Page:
The women the abortion war leaves out
As a lifelong feminist from California, I have always believed in a woman's absolute right to make choices about her own body. As a law professor, I have spent years studying the impact of restrictive abortion laws in places such as Chile and El Salvador. But eventually, I wanted to turn my attention to my own country, trying to understand the aims of the anti-abortion movement here. I went to Oklahoma, a state that has enacted so many restrictive abortion laws that it routinely tops the Americans United for Life's annual legislative report card.
I was grateful, if surprised, to be invited to spend a day at Birth Choice of Oklahoma, a so-called crisis pregnancy center. Such centers, some of which are currently the subject of Supreme Court litigation, typically are faith-based counseling offices working to persuade women not to have abortions. They are controversial. Pro-choice advocates like me accuse some of them of false and misleading practices, like intentionally misinforming women seeking abortion-related information, or neglecting to mention that they don't provide abortions or even referrals.
Friends and colleagues joked about my needing a bulletproof vest for my meeting at Birth Choice. Would I pretend to be neutral, they wanted to know, or even pro-life? I was nervous, sitting in the clinic's living room with five women who had dedicated their lives, since abortion became legal in 1973, to persuading women not to have them. When I arranged the visit, I think I said enough about why, as a law professor from California, I needed to travel to Oklahoma to better understand pro-life culture. I didn't hide my position on legalized abortion, but still, it felt like I was undercover behind enemy lines.
I listened as they began to speak with deep compassion for the "abortion-minded women," as they called them, who come to them for care. In my mind, centers like theirs aimed to dissuade women who had decided they wanted an abortion and - perhaps mistakenly - had made their way to a crisis pregnancy center instead of a clinic.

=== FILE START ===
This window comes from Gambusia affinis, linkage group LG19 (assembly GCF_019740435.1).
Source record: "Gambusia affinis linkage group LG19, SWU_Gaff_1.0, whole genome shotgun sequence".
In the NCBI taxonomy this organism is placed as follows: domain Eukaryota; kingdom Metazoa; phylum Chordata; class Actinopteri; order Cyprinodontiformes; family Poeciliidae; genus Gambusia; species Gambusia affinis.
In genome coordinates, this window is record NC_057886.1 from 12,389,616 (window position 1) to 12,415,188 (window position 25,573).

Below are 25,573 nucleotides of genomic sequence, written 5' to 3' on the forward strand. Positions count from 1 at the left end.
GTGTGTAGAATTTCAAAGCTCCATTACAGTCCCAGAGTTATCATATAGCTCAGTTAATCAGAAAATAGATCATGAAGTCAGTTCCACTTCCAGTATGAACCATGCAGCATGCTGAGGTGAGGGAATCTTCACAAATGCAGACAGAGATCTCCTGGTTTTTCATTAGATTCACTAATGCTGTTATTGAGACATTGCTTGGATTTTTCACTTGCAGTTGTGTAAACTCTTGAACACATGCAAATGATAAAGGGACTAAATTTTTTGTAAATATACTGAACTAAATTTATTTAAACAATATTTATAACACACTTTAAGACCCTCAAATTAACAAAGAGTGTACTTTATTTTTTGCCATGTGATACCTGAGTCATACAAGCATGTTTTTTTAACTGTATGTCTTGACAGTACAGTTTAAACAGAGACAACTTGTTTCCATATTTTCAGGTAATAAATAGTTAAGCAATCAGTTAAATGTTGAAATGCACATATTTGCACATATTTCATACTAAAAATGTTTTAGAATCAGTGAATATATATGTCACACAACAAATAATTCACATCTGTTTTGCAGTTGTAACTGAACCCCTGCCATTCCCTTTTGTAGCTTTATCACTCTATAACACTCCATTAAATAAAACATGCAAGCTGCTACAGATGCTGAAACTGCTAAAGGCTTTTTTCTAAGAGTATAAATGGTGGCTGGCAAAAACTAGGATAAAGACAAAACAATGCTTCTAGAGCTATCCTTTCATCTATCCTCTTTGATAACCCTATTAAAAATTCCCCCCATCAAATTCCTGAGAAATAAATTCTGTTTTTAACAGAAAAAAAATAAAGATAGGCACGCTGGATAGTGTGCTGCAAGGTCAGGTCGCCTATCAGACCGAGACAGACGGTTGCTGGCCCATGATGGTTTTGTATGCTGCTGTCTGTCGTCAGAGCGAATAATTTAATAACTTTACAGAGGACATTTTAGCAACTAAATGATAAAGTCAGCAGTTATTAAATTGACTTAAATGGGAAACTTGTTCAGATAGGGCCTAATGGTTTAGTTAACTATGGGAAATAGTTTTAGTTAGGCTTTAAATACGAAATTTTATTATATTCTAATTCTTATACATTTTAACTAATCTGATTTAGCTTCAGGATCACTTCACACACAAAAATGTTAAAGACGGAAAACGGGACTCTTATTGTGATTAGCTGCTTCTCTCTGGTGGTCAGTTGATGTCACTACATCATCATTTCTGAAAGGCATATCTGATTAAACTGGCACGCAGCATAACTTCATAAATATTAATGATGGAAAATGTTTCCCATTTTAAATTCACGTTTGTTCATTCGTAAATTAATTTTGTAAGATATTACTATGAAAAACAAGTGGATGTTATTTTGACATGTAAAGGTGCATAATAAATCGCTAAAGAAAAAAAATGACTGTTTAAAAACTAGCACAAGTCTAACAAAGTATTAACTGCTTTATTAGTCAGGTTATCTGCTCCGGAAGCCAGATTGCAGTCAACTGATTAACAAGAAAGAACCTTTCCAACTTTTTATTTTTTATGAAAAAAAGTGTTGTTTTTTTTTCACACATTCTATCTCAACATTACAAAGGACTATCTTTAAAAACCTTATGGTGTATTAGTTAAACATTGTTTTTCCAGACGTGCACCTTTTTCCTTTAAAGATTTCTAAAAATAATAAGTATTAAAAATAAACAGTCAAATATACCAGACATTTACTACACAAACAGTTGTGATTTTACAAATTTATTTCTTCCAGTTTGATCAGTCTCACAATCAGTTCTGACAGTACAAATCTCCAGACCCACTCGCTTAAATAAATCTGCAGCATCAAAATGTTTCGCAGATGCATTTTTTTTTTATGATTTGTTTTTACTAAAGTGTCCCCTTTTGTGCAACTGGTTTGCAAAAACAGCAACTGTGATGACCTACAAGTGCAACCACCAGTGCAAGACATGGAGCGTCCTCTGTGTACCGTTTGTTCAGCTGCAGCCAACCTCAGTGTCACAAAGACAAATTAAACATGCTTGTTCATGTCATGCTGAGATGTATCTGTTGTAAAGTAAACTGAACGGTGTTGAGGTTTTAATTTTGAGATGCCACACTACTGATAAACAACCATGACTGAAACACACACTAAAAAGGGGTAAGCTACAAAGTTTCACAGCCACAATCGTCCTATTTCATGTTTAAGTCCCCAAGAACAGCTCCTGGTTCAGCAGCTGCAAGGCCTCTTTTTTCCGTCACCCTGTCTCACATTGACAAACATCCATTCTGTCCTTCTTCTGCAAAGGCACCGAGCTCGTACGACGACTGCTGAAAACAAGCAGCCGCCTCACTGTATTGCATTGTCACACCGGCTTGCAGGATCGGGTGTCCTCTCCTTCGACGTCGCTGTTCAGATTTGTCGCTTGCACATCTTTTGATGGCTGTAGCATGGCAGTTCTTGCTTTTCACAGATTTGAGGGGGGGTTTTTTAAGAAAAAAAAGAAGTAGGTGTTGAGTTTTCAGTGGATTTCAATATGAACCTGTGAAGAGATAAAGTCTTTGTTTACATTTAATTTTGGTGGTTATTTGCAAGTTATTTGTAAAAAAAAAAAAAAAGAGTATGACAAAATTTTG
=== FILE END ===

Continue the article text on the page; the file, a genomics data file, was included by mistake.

Their commitment to supporting women helped me understand the high costs of choosing to carry out an unplanned pregnancy.
Birth Choice sees 300 to 400 women a month at its clinic in Oklahoma City. There, they get pregnancy tests and have their vitals checked. They help women register for SoonerCare (the state's Medicaid program) and make referrals for prenatal care. They ask their clients about housing; some have violent partners or are living out of a car. Many have lost children to foster care. Some are mentally ill or are addicts. Seventy-percent are Spanish-speaking, many of them undocumented. Some have nowhere to go.
A majority of the clients need food and clothes, yet a founder of Birth Choice, Barbara Chishko, noted they don't come to the center for resources. They come, she said, because they want to "feel worthy, cared for and trusted." She added, "Even if they think they want an abortion, they come to be heard."
"People judge our clients," said Ray Ann Merchant, another founder. "Especially those on welfare. 'Why do these women keep having babies?' they ask. The common denominator is the desire to be loved." She added, "We all crave intimacy."
From the beginning, the founders told me, Birth Choice struggled to find support for women who feel too poor to have their babies. In 1986, a woman was referred to them from an adoption agency. Her prior pregnancies had ended in abortion and in placement for adoption. She had planned to give up her current pregnancy for adoption, but it became clear that she wanted to keep this child. She needed help parenting, she needed housing, and she owed the adoption agency thousands of dollars when she withdrew from that process.
Birth Choice responded by taking her in as the first resident of Rose Home, a shelter where the most vulnerable of its clients can live during and immediately after their pregnancies. At any given time, it houses five pregnant women and a maximum of 13 children.